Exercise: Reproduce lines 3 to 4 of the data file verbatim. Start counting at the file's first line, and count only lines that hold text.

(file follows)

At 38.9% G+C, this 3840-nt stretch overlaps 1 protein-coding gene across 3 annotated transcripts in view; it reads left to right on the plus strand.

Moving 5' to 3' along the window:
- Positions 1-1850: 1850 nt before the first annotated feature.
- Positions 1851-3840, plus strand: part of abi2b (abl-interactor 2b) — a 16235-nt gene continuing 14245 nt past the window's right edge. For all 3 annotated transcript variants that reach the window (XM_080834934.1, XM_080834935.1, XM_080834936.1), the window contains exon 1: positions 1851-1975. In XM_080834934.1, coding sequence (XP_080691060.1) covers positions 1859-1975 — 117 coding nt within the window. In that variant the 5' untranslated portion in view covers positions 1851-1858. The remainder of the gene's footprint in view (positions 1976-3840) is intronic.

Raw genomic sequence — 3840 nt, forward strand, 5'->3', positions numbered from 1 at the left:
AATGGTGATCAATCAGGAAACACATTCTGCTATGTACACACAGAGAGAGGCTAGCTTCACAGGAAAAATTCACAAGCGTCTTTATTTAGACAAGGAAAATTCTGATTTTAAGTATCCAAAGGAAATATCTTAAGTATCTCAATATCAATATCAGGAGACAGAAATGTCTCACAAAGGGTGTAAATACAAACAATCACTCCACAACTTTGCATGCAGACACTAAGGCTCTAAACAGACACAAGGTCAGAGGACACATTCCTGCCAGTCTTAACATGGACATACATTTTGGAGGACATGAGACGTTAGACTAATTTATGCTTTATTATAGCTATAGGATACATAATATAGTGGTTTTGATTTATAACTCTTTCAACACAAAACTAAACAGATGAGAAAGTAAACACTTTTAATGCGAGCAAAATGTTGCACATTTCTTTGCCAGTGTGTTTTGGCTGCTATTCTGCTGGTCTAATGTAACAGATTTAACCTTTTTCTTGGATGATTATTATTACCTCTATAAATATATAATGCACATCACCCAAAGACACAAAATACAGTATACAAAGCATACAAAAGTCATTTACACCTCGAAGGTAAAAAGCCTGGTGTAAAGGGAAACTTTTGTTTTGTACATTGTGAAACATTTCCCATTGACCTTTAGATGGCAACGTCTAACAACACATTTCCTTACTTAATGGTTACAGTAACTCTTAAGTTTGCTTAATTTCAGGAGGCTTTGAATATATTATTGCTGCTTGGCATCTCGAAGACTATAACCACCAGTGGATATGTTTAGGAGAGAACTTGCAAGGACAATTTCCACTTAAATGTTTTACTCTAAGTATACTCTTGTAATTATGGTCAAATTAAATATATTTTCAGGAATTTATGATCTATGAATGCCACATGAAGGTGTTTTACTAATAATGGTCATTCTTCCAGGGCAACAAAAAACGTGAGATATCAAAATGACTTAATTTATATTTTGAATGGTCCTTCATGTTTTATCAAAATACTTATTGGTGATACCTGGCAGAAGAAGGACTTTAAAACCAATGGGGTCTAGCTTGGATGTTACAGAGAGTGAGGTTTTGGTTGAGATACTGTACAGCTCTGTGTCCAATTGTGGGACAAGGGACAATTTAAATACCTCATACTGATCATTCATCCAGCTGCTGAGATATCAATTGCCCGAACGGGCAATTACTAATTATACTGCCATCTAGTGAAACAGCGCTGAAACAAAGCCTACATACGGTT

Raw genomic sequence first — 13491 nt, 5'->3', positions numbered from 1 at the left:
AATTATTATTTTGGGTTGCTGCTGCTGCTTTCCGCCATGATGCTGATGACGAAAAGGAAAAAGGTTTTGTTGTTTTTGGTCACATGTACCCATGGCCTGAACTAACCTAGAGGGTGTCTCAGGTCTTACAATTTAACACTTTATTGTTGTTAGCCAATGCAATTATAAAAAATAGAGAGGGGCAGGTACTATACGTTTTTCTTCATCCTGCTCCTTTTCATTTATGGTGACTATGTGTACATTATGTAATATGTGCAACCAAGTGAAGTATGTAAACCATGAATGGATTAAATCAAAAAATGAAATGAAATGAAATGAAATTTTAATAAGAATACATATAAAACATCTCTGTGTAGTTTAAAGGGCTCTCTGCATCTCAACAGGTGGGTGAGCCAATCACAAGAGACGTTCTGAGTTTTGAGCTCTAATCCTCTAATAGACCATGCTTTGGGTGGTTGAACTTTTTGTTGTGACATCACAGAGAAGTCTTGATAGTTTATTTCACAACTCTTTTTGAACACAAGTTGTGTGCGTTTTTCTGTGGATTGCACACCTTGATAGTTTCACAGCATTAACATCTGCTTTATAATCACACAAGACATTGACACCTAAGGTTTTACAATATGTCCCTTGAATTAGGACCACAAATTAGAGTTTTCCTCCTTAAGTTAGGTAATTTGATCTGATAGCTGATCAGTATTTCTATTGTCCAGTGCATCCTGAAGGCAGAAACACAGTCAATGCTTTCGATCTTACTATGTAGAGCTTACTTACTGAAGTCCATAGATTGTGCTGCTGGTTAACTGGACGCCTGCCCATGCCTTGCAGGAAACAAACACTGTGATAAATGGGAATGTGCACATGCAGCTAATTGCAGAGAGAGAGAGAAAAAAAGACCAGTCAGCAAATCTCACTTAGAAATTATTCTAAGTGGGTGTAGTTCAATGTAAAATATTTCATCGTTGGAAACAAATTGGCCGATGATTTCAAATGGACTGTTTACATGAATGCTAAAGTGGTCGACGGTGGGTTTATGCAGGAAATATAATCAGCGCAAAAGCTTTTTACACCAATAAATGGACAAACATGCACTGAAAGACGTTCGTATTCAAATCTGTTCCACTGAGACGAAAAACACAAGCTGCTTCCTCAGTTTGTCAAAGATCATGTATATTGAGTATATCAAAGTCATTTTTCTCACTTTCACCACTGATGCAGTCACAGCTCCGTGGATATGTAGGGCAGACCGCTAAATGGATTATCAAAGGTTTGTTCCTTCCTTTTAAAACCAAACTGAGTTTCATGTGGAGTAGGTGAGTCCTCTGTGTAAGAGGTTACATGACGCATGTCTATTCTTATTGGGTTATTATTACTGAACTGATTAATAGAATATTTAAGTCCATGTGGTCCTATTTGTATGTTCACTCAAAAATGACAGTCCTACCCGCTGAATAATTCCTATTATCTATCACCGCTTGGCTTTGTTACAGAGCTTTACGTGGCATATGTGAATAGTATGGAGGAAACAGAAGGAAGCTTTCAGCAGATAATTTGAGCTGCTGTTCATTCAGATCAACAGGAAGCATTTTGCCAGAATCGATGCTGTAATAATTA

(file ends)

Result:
- Positions 1-1850: 1850 nt before the first annotated feature.
- Positions 1851-3840, plus strand: part of abi2b (abl-interactor 2b) — a 16235-nt gene continuing 14245 nt past the window's right edge. For all 3 annotated transcript variants that reach the window (XM_080834934.1, XM_080834935.1, XM_080834936.1), the window contains exon 1: positions 1851-1975. In XM_080834934.1, coding sequence (XP_080691060.1) covers positions 1859-1975 — 117 coding nt within the window. In that variant the 5' untranslated portion in view covers positions 1851-1858. The remainder of the gene's footprint in view (positions 1976-3840) is intronic.